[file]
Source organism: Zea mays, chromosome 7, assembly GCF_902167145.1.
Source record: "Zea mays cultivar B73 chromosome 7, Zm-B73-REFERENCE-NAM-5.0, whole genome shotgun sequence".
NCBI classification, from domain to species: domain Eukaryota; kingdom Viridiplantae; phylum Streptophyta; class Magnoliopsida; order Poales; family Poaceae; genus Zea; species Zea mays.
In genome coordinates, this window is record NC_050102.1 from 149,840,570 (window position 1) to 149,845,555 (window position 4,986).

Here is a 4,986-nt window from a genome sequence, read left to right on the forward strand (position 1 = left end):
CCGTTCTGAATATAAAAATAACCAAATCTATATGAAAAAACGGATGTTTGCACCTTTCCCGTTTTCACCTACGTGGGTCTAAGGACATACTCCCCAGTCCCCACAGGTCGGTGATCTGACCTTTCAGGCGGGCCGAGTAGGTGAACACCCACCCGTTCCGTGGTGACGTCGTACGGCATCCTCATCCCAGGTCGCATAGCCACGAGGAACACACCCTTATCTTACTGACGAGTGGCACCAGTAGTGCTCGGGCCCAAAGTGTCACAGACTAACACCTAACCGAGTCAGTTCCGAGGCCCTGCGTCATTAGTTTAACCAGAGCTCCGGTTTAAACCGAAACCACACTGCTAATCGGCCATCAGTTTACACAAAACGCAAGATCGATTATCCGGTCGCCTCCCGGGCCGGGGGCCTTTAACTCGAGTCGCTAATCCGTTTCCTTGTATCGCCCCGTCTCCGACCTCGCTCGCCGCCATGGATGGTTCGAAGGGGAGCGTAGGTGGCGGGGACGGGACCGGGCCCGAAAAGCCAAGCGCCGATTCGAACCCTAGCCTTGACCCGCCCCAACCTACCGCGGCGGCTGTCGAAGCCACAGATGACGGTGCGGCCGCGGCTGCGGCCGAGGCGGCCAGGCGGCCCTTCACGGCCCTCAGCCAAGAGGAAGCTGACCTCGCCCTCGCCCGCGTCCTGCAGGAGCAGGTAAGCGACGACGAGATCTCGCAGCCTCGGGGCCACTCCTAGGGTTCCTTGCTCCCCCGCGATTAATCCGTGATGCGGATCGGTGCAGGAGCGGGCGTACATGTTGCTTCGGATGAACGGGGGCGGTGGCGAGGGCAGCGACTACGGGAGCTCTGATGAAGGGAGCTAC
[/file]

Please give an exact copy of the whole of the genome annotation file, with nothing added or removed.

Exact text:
Source organism: Zea mays, chromosome 7, assembly GCF_902167145.1.
Source record: "Zea mays cultivar B73 chromosome 7, Zm-B73-REFERENCE-NAM-5.0, whole genome shotgun sequence".
NCBI classification, from domain to species: domain Eukaryota; kingdom Viridiplantae; phylum Streptophyta; class Magnoliopsida; order Poales; family Poaceae; genus Zea; species Zea mays.
In genome coordinates, this window is record NC_050102.1 from 149,840,570 (window position 1) to 149,845,555 (window position 4,986).

Here is a 4,986-nt window from a genome sequence, read left to right on the forward strand (position 1 = left end):
CCGTTCTGAATATAAAAATAACCAAATCTATATGAAAAAACGGATGTTTGCACCTTTCCCGTTTTCACCTACGTGGGTCTAAGGACATACTCCCCAGTCCCCACAGGTCGGTGATCTGACCTTTCAGGCGGGCCGAGTAGGTGAACACCCACCCGTTCCGTGGTGACGTCGTACGGCATCCTCATCCCAGGTCGCATAGCCACGAGGAACACACCCTTATCTTACTGACGAGTGGCACCAGTAGTGCTCGGGCCCAAAGTGTCACAGACTAACACCTAACCGAGTCAGTTCCGAGGCCCTGCGTCATTAGTTTAACCAGAGCTCCGGTTTAAACCGAAACCACACTGCTAATCGGCCATCAGTTTACACAAAACGCAAGATCGATTATCCGGTCGCCTCCCGGGCCGGGGGCCTTTAACTCGAGTCGCTAATCCGTTTCCTTGTATCGCCCCGTCTCCGACCTCGCTCGCCGCCATGGATGGTTCGAAGGGGAGCGTAGGTGGCGGGGACGGGACCGGGCCCGAAAAGCCAAGCGCCGATTCGAACCCTAGCCTTGACCCGCCCCAACCTACCGCGGCGGCTGTCGAAGCCACAGATGACGGTGCGGCCGCGGCTGCGGCCGAGGCGGCCAGGCGGCCCTTCACGGCCCTCAGCCAAGAGGAAGCTGACCTCGCCCTCGCCCGCGTCCTGCAGGAGCAGGTAAGCGACGACGAGATCTCGCAGCCTCGGGGCCACTCCTAGGGTTCCTTGCTCCCCCGCGATTAATCCGTGATGCGGATCGGTGCAGGAGCGGGCGTACATGTTGCTTCGGATGAACGGGGGCGGTGGCGAGGGCAGCGACTACGGGAGCTCTGATGAAGGGAGCTAC